A Bicycle Journey on Friendly Roads

Chapter 1:  Of Eeels and Possums

"Eels have sharp teeth," Russell was saying as we rattled down the road towards the start of the track. We sat three-abreast in the dusty front seat of his truck; the packs bounced along in back. "Eels chase trout sometimes," Russell continued. "Consider 'em good tucker, I reckon."

"They don't bother fishermen, do they?" I asked, leaning forward and looking past Kate to Russell.

"Most eels won't worry you, you'll be 'right." Then, as kind of an afterthought, he added, "They do get mighty big, though."

How big, I wondered.

We pulled in at Ngamuriwai Flat and unloaded the packs. Russell slid back his terry cloth hat and then started to roll a cigarette.

"You're likely to run into a possum or two," he said without looking up. "Pesky lil' buggers. Kiwi possums have a sort of pig-like snout and make a gruntin' noise. Not like the possums you Yanks are used to. They're nocturnal and damn me hide if they don't get into everythin'."

Scott Bischke

We pulled on our backpacks, bid Russell farewell, and started walking. Kate and I were tramping to the junction of the Wairoa and Waiau Rivers on New Zealand's North Island. It was December 29th. We'd been in New Zealand exactly two weeks.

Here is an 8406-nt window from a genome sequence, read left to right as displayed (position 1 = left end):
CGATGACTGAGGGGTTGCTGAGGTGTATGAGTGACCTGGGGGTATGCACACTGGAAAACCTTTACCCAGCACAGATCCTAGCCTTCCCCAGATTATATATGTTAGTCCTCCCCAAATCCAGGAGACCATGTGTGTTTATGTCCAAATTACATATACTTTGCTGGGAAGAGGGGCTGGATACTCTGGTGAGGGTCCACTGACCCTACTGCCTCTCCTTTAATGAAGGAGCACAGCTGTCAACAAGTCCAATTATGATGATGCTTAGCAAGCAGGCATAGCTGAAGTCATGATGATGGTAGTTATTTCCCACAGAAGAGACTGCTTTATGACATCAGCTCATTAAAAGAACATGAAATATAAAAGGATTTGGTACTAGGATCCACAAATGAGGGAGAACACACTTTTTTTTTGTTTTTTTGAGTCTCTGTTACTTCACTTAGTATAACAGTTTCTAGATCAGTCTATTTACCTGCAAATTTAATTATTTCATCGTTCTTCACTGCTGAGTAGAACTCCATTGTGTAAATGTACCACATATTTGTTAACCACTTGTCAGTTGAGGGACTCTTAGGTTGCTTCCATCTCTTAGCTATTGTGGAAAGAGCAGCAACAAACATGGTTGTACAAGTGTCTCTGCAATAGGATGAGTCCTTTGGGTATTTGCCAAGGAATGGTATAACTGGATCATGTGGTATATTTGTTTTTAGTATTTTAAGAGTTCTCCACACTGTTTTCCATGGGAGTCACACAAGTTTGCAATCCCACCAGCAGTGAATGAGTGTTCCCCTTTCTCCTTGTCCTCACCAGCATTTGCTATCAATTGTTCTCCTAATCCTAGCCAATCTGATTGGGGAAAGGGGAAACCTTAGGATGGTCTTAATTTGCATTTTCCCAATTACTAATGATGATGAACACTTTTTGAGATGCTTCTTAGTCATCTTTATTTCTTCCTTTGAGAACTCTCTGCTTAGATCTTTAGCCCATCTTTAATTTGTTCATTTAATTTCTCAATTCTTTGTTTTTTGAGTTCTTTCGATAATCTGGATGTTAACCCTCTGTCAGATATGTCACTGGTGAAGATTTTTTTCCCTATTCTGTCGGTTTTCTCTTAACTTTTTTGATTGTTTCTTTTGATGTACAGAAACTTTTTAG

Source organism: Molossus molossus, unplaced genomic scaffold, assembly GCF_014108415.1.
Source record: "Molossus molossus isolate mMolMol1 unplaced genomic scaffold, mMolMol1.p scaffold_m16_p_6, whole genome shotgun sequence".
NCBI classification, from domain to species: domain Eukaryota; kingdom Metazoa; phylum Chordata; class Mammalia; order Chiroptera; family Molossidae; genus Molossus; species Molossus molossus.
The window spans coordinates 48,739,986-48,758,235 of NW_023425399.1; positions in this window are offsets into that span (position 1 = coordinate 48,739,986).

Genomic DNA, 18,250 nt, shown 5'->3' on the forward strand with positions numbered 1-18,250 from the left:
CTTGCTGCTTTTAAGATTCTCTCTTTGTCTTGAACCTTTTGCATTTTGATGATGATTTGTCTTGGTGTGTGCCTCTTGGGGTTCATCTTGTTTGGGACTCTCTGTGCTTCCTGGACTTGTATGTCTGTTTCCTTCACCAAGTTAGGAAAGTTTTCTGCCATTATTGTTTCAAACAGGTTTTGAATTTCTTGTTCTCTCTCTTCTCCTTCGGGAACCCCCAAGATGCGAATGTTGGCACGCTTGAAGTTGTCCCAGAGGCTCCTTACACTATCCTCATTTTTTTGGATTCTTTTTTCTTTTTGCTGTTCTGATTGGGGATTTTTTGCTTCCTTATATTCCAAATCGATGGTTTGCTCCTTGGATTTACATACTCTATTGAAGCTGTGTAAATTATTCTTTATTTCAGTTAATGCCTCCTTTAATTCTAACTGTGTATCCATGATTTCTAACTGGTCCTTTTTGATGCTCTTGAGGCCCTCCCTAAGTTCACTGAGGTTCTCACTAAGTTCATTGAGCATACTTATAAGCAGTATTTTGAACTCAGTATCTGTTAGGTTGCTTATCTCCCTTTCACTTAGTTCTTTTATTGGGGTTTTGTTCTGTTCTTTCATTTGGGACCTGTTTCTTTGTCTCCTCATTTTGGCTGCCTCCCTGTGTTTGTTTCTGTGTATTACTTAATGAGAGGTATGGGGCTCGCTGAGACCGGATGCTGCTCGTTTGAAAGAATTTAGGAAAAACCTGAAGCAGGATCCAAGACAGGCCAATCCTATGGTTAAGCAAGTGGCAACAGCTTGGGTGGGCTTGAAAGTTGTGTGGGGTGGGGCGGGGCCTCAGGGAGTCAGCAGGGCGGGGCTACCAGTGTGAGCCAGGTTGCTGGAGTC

For the first couple miles we tramped through hills stripped bare by lumbering. Then we crossed into the Urewara National Park and, simultaneously, heavy bush. The track dropped into the deep recess of a valley. Hungry hook grass tore at our legs; pigfern hindered our passage. At the valley floor the track zigzagged across a small stream a hundred times. Often the track simply was the stream. Six hours in from the road, Kate and I reached Parahaki Hut and unshouldered our packs. Thick bush bordered the hut on three sides, the Waiau River on the fourth. A wooden veranda ran along two walls of the hut. Inside we found chairs and a rickety table, an open fireplace, and old candle remnants. Twelve torn mattresses topped an equal number of bunks that stood three high against one wall.

We were alone.

Later, near dusk, I stood in thigh-deep water, fishing and shivering. I cast my fly to pass along an overhanging bush. Suddenly a four-foot apparition slithered out of the black, opened a giant mouth to the fly, then pulled back. As quickly as it had come, the eel disappeared. I looked down at my bare legs, then eased myself out of the water—enough for tonight.

* * * * * * *

A couple days after we arrived at Parahaki Hut, a round bushman and his twelve year old daughter strolled in. The man wore a soiled shirt, soiled running shorts, and half-laced gumboots. He carried a scopeless rifle. His small compatriot was similarly stained and frequently pushed back her stringy blonde hair. She carried a hunting knife belted bandito-style around her middle.